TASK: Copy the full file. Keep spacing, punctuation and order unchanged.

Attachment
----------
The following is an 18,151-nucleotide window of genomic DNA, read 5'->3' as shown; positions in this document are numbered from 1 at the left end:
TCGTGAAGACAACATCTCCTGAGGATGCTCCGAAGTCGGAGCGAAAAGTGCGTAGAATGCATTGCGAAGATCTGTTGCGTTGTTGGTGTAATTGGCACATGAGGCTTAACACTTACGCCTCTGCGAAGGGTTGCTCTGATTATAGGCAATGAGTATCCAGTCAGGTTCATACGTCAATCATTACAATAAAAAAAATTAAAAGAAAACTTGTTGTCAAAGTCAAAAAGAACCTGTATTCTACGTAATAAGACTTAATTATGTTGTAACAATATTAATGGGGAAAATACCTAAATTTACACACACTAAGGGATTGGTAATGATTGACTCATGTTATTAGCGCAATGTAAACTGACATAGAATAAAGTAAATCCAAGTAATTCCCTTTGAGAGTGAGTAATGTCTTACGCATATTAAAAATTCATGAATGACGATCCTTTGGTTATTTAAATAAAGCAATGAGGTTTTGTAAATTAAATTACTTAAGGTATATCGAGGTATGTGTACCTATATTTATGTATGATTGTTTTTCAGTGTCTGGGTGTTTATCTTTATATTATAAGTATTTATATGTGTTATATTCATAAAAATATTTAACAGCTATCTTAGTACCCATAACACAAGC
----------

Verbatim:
The following is an 18,151-nucleotide window of genomic DNA, read 5'->3' as shown; positions in this document are numbered from 1 at the left end:
TCGTGAAGACAACATCTCCTGAGGATGCTCCGAAGTCGGAGCGAAAAGTGCGTAGAATGCATTGCGAAGATCTGTTGCGTTGTTGGTGTAATTGGCACATGAGGCTTAACACTTACGCCTCTGCGAAGGGTTGCTCTGATTATAGGCAATGAGTATCCAGTCAGGTTCATACGTCAATCATTACAATAAAAAAAATTAAAAGAAAACTTGTTGTCAAAGTCAAAAAGAACCTGTATTCTACGTAATAAGACTTAATTATGTTGTAACAATATTAATGGGGAAAATACCTAAATTTACACACACTAAGGGATTGGTAATGATTGACTCATGTTATTAGCGCAATGTAAACTGACATAGAATAAAGTAAATCCAAGTAATTCCCTTTGAGAGTGAGTAATGTCTTACGCATATTAAAAATTCATGAATGACGATCCTTTGGTTATTTAAATAAAGCAATGAGGTTTTGTAAATTAAATTACTTAAGGTATATCGAGGTATGTGTACCTATATTTATGTATGATTGTTTTTCAGTGTCTGGGTGTTTATCTTTATATTATAAGTATTTATATGTGTTATATTCATAAAAATATTTAACAGCTATCTTAGTACCCATAACACAAGC